Diarrhea, skin irritations, allergic skin response, and vomiting are some of the symptoms that cats may encounter after getting into contact with wandering jew sap.

How to Stop Your Cat from Wandering Jew Plants

Cats are attracted to the aroma that the plant emits when crushed or chewed.

(It has a similar scent to catnip). Catnip is a herbal plant that has similar scent to cats’ urine.

Cats may find this plant interesting to smell and chew on and it leads to poisoning of cats by calcium oxalate crystals in its leaves and stems. Cats feeding on this plant by chewing on it may cause pain and often leaves the cat with mouth ulcers and mouth inflammations.

Rarely, this chewing on the body organs may lead to serious gastrointestinal problem or in some cases it may even cause death. Wandering jew causes more harm to cats than any other plant (and vegetables).

Your cat may eat the plant but will not be harmed, however the aroma may attract other cats that could become unwell.

You can discourage your cat from eating it by spraying the plant with bitter apple spray or rubbing lemon juice on it; you can also plant it where it is difficult for your cat to reach or grow it in a raised container.

The ASPCA recommends spraying the plant with bitter apple spray which is readily available in supermarkets or pet stores.

Cats dislike the taste and smell of this substance and will avoid it.

Cats may also dislike due to the fact it is bitter and smells bad to them. While the taste deters most cats from eating it, others may overcome their desire for a taste of it and the damage may have already been done.

Lemon juice however, is non-toxic to cats which is why it is recommended as an alternative to deter cats from eating it. A lemon squeezed onto a wandering jew plant will also prevent the cat from touching it or licking it as well as make it smell bad to your cat.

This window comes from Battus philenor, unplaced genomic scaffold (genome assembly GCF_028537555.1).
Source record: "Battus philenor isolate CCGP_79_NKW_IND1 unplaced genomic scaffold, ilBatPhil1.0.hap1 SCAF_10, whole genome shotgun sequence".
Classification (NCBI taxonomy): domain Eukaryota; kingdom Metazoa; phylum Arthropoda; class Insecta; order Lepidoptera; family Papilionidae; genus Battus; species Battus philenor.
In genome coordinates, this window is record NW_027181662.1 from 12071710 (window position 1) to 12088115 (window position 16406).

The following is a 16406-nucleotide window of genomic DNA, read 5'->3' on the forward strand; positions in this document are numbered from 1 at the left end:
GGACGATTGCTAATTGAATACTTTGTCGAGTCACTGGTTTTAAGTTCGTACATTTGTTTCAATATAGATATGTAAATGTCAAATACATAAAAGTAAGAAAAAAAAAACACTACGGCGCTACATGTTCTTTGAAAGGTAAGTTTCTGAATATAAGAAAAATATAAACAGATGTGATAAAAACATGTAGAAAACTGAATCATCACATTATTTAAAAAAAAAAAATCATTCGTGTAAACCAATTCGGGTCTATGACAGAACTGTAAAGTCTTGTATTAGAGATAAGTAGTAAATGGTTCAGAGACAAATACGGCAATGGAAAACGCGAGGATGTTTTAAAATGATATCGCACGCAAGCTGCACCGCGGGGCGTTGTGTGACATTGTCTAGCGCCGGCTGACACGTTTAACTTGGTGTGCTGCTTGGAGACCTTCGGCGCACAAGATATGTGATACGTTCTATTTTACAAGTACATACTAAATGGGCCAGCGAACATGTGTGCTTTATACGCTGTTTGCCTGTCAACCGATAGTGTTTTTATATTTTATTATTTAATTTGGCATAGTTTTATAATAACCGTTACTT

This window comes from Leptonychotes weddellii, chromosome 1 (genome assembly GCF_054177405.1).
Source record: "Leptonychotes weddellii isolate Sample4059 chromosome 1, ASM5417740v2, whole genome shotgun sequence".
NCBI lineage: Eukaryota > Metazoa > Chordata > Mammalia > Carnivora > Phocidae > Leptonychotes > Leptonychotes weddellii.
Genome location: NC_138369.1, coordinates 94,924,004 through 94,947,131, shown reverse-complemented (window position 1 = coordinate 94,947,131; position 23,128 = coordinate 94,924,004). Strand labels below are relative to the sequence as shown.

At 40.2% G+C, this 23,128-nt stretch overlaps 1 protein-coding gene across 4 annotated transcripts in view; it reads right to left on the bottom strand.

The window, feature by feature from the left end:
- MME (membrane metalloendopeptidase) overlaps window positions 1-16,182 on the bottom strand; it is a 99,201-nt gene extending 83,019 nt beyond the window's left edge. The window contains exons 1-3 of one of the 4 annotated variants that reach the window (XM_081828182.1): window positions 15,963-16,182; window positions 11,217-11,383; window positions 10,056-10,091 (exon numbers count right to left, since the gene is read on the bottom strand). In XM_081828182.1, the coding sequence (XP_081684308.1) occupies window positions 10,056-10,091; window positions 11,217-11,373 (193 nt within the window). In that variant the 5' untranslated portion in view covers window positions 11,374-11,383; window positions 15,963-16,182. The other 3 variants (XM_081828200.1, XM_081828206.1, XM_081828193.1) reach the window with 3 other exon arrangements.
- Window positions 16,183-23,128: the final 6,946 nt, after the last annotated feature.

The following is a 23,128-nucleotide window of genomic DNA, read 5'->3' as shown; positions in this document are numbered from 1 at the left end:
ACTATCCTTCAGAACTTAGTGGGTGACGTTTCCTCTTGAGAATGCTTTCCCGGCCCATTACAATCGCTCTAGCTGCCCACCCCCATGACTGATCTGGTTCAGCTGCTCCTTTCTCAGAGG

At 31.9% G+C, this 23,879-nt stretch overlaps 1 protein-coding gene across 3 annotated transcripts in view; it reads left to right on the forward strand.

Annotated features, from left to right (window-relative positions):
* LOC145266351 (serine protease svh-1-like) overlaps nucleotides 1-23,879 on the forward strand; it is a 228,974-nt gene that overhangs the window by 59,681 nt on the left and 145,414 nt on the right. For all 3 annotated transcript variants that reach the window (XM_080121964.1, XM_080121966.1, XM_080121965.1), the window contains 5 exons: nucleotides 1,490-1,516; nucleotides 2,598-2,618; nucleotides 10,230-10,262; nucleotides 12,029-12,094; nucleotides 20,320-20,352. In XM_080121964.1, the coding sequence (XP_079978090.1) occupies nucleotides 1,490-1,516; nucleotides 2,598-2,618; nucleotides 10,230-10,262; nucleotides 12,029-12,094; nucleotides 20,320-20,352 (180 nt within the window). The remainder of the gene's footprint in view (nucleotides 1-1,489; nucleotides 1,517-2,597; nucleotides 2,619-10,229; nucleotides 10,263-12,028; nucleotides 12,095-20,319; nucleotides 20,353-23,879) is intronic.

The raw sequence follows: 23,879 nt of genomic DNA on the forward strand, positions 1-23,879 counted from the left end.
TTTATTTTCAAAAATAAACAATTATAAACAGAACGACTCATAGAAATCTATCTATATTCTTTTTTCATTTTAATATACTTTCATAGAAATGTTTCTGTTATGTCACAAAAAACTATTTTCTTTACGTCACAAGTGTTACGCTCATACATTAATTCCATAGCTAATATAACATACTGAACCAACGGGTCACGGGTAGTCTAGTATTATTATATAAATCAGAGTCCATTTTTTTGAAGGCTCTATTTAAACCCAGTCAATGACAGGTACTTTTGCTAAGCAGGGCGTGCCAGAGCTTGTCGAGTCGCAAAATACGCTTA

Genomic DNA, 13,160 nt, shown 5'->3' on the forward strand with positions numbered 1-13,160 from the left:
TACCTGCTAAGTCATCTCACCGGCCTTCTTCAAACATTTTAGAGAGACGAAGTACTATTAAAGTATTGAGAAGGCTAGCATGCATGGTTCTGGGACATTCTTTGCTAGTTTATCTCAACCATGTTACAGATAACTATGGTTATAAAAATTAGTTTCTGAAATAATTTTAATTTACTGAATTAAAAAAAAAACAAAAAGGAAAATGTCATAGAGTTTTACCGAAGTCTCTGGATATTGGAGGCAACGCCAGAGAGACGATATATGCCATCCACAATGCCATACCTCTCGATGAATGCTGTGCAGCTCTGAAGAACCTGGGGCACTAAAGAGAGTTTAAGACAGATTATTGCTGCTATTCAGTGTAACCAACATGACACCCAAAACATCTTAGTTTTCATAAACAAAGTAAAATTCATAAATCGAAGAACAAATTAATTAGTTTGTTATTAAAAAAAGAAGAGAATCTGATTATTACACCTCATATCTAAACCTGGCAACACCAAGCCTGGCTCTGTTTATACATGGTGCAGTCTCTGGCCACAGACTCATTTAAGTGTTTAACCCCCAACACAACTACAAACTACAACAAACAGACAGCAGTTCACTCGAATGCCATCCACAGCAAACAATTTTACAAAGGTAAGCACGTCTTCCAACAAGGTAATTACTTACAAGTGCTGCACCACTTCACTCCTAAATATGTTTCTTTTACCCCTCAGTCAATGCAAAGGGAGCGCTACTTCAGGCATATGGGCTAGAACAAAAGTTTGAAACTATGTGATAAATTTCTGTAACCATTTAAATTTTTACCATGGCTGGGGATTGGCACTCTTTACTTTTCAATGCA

Calcium oxalate crystals are toxic to cats.Calcium oxalate crystals may be toxic to cats under certain conditions.

When in solution, the water-soluble calcium oxalate crystal is non-toxic to mammals and birds, according to ASPCA Poison Control Center (APCC).

However, under certain conditions, such as when a plant is dry, the crystals can build up in the cat’s digestive system and may cause diarrhoea and vomiting when ingested by your cat.

Cats may sometimes chew on these plants out of curiosity and may get little bits of the plant stuck between their teeth or in their mouths.

Hence try to control your cat from biting wandering Jew plants to prevent calcium oxalate crystals from being ingested by your cat.

Also Read: Can Cats Eat Eggplant?

How To Treat Wandering Jew Poisoning In Cats

Your veterinarian might prescribe an antihistamine to help your cat’s breathing and allow you to sleep through the night.

To get the best results, you may be required to clean the area daily and sub-merging it in water for a few minutes.

If your cat is prone to scratching, he or you might want to consider utilizing topical anti-itch products, like shampoos or creams, as lengthy as he’s training the itch away.

Your veterinarian may opt to provide oral antibiotics to treat the infection in your cat’s mouth at the same time she’s treating his skin infection.

This is particularly probable if his mouth has been affected and he is unable to eat or drink.

While he waits for his symptoms to subside, your vet may prescribe an anti-itch oral medication to assist him remain calm, or he may prescribe a sedative to calm him for you to administer at home.

If his eyes get sore, she may suggest washing them with an antibacterial solution two times a day until the inflammation subsides.


The wandering jew species are popular houseplants because they require very little maintenance.

Cats are less enthusiastic about playing with a plant, so this plant should be out of reach of your cat. If you are concerned about the plant’s safety inside your home, then you might consider placing the plant outdoors in a sunny area.

Inspect your cat for symptoms of calcium oxalate bladder stones.

In conclusion , you should keep the wandering jew plant in a different room from your cat because this plant is toxic to cats.